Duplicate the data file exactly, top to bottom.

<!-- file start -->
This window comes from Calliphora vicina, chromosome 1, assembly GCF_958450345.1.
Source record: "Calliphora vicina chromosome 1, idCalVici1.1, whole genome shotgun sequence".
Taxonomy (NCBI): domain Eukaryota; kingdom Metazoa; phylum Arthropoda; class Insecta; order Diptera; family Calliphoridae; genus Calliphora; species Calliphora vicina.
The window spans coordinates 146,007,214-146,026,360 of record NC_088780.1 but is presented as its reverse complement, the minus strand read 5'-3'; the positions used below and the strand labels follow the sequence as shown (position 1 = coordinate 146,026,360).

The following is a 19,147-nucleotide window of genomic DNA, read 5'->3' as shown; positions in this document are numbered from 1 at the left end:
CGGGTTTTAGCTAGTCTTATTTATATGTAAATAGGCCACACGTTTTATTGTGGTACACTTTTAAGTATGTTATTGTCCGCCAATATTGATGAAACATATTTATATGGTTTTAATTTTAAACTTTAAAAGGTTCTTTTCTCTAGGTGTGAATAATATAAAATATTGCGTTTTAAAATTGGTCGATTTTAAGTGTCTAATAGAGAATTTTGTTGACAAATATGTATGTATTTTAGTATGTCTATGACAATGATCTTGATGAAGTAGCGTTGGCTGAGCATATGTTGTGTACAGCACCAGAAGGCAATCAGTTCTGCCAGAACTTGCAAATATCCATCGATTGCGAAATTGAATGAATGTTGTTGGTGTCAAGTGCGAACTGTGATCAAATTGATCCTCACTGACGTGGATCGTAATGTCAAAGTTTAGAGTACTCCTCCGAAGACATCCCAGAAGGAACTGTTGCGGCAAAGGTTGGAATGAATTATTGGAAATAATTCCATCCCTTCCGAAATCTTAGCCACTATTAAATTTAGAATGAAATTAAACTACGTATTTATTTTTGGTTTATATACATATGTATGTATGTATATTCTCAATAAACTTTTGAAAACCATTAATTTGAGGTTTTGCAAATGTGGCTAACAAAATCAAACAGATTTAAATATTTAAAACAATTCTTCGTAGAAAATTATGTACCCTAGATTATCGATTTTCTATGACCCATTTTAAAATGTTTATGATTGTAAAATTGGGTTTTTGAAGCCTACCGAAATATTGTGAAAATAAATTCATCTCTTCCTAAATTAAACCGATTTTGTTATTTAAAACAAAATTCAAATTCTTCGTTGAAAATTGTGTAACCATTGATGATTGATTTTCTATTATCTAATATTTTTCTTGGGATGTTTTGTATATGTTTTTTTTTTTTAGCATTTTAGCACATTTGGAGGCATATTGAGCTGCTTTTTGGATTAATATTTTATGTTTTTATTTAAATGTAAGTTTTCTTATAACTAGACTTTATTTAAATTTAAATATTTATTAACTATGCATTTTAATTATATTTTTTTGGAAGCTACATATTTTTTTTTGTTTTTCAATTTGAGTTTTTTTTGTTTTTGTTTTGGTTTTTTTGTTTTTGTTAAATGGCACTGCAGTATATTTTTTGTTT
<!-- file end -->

This window comes from Calliphora vicina, chromosome 1, assembly GCF_958450345.1.
Source record: "Calliphora vicina chromosome 1, idCalVici1.1, whole genome shotgun sequence".
Taxonomy (NCBI): domain Eukaryota; kingdom Metazoa; phylum Arthropoda; class Insecta; order Diptera; family Calliphoridae; genus Calliphora; species Calliphora vicina.
The window spans coordinates 146,007,214-146,026,360 of record NC_088780.1 but is presented as its reverse complement, the minus strand read 5'-3'; the positions used below and the strand labels follow the sequence as shown (position 1 = coordinate 146,026,360).

The following is a 19,147-nucleotide window of genomic DNA, read 5'->3' as shown; positions in this document are numbered from 1 at the left end:
CGGGTTTTAGCTAGTCTTATTTATATGTAAATAGGCCACACGTTTTATTGTGGTACACTTTTAAGTATGTTATTGTCCGCCAATATTGATGAAACATATTTATATGGTTTTAATTTTAAACTTTAAAAGGTTCTTTTCTCTAGGTGTGAATAATATAAAATATTGCGTTTTAAAATTGGTCGATTTTAAGTGTCTAATAGAGAATTTTGTTGACAAATATGTATGTATTTTAGTATGTCTATGACAATGATCTTGATGAAGTAGCGTTGGCTGAGCATATGTTGTGTACAGCACCAGAAGGCAATCAGTTCTGCCAGAACTTGCAAATATCCATCGATTGCGAAATTGAATGAATGTTGTTGGTGTCAAGTGCGAACTGTGATCAAATTGATCCTCACTGACGTGGATCGTAATGTCAAAGTTTAGAGTACTCCTCCGAAGACATCCCAGAAGGAACTGTTGCGGCAAAGGTTGGAATGAATTATTGGAAATAATTCCATCCCTTCCGAAATCTTAGCCACTATTAAATTTAGAATGAAATTAAACTACGTATTTATTTTTGGTTTATATACATATGTATGTATGTATATTCTCAATAAACTTTTGAAAACCATTAATTTGAGGTTTTGCAAATGTGGCTAACAAAATCAAACAGATTTAAATATTTAAAACAATTCTTCGTAGAAAATTATGTACCCTAGATTATCGATTTTCTATGACCCATTTTAAAATGTTTATGATTGTAAAATTGGGTTTTTGAAGCCTACCGAAATATTGTGAAAATAAATTCATCTCTTCCTAAATTAAACCGATTTTGTTATTTAAAACAAAATTCAAATTCTTCGTTGAAAATTGTGTAACCATTGATGATTGATTTTCTATTATCTAATATTTTTCTTGGGATGTTTTGTATATGTTTTTTTTTTTTAGCATTTTAGCACATTTGGAGGCATATTGAGCTGCTTTTTGGATTAATATTTTATGTTTTTATTTAAATGTAAGTTTTCTTATAACTAGACTTTATTTAAATTTAAATATTTATTAACTATGCATTTTAATTATATTTTTTTGGAAGCTACATATTTTTTTTTGTTTTTCAATTTGAGTTTTTTTTGTTTTTGTTTTGGTTTTTTTGTTTTTGTTAAATGGCACTGCAGTATATTTTTTGTTT